"Leda and the Swan," a sonnet by William Butler Yeats, describes a rape. According to Perrine, "the first quatrain describes the fierce assault and the foreplay; the second quatrain, the act of intercourse; the third part of the sestet, the sexual climax" (147). The rape that Yeats describes is no ordinary rape: it is a rape by a god. Temporarily embodied in the majestic form of a swan, Zeus, king of the gods, consummated his passion for Leda, a mortal princess (Perrine 147). The union produced two offspring: Helen of Troy and Clytemnestra, Agamemnon's wife. In recounting this "momentous rape" with "large consequences for the future," (Perrine 147) Yeats uses rhetorical figures in each of the sonnet's three stanzas.
The figures in the first stanza create tension and portray the event. All definitions for the rhetorical figures mentioned in this essay are derived from Lanham's A Handlist of Rhetorical Terms. Yeats opens with an example of brachylogia, brevity of speech. His elliptical fragment, "A sudden blow," recreates the stunning impact and tension of the assault. The poet uses alliteration in the form of consonance: the plosive "b" first found in "blow" subtly batters the ear throughout the quatrain--"beating," "bill," and "breast," which occurs twice; the initial "g" found in "great" echoes in "girl"; and an initial "h" repeats in "her," which occurs three times, "he," "holds," "helpless," and "his". Yeats ends the first line with "beating still," an example of anastrophe, a kind of hyperbaton, the unusual arrangement of words or clauses within a sentence, frequently for poetic effect. The figure not only creates tension through arrangement but also through anticipation of rhyme. The first quatrain consists of a periodic sentence, a sentence in which the sense is not completed until the end, and this creates more tension.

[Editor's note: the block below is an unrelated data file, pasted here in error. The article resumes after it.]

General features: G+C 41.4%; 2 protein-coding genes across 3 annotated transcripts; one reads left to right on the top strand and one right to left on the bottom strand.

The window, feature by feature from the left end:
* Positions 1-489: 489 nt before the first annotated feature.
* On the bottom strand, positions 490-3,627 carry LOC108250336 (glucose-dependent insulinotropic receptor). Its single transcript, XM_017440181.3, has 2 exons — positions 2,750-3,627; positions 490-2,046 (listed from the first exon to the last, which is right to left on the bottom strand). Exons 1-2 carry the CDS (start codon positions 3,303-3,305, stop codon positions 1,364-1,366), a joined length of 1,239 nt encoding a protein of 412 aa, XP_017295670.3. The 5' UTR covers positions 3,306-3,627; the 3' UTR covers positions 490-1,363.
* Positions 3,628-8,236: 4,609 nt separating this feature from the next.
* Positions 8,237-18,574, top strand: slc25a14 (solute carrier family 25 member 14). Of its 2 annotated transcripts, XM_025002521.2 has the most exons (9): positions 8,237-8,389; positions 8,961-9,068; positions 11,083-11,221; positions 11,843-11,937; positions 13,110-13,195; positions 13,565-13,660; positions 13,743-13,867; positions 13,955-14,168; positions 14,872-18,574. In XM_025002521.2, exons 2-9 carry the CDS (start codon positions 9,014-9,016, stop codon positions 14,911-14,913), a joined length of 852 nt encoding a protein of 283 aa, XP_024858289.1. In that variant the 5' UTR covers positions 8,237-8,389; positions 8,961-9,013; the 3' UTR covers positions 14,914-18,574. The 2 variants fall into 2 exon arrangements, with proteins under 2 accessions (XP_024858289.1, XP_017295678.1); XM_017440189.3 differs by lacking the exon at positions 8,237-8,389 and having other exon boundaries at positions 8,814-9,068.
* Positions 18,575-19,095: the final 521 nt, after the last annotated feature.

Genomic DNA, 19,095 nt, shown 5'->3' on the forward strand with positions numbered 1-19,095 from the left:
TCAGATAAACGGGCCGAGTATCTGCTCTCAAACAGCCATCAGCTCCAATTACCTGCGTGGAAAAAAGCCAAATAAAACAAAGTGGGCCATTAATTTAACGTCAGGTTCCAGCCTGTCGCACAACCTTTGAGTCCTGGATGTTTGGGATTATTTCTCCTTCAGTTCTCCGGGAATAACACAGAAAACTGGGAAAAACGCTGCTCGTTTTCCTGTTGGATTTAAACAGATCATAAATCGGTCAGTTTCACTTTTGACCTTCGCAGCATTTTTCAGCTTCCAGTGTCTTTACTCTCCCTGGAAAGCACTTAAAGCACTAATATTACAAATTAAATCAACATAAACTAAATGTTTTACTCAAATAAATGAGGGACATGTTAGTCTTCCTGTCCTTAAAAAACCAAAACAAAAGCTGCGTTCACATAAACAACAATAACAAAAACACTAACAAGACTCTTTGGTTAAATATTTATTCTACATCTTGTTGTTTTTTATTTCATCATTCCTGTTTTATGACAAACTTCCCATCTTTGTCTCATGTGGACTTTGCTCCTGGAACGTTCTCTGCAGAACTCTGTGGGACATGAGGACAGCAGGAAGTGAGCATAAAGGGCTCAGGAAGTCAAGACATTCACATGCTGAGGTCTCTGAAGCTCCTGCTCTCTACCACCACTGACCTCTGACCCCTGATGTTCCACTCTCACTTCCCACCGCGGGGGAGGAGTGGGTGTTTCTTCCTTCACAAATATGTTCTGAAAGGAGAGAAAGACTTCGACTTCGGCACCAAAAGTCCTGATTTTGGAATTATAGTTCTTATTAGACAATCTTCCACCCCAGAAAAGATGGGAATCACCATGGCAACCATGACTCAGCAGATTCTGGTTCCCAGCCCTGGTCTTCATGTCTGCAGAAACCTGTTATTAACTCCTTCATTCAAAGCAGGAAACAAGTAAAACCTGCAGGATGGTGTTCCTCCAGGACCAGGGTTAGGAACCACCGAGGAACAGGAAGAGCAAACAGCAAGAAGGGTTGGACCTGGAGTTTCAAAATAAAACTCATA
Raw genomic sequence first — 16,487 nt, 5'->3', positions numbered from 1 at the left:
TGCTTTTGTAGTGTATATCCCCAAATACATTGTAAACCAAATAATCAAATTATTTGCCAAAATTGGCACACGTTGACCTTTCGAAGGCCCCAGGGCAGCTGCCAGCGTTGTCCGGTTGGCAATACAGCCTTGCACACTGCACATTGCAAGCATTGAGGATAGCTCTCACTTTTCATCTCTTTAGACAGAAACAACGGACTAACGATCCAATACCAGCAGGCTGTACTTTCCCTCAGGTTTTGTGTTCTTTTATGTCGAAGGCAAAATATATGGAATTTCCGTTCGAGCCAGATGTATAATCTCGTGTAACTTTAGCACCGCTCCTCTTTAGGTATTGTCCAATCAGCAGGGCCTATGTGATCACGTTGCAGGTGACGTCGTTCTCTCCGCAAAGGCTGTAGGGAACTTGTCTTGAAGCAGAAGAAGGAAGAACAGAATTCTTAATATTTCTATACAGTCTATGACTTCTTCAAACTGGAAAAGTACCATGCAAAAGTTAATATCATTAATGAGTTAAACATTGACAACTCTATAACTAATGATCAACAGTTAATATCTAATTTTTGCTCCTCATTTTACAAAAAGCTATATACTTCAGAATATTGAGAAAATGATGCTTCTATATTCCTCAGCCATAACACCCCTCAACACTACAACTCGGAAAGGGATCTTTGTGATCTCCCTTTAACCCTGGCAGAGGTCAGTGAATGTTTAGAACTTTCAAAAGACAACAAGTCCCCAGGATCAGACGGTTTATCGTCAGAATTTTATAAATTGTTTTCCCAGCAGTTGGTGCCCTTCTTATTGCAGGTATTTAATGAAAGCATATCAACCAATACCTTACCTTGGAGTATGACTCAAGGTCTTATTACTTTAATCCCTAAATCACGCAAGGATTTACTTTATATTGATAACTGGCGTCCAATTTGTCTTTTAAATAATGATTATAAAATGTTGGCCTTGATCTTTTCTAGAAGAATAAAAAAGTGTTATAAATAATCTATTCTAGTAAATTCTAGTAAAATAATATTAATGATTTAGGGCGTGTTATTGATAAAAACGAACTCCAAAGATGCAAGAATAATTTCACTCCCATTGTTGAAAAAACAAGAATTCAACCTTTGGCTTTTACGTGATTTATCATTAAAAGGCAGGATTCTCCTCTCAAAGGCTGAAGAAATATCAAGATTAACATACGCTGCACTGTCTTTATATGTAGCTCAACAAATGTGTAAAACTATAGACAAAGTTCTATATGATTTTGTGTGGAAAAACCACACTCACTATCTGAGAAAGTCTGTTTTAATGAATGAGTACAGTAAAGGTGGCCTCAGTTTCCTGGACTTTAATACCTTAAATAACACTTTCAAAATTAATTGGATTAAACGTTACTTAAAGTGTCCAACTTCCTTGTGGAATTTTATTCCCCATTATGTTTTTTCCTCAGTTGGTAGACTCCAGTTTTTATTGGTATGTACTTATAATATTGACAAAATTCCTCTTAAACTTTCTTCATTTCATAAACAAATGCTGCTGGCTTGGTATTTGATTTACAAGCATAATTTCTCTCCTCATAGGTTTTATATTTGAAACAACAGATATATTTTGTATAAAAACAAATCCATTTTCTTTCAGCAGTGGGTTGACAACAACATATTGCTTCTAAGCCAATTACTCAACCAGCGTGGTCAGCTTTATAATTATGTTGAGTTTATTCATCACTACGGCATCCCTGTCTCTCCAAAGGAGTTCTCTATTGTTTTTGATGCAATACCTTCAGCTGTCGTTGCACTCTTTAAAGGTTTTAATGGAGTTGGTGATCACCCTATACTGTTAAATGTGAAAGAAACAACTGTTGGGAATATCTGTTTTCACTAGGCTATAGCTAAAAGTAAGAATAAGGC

Thus far, the figures enumerated evoke the tension of the event; however, other figures help characterize Zeus and...
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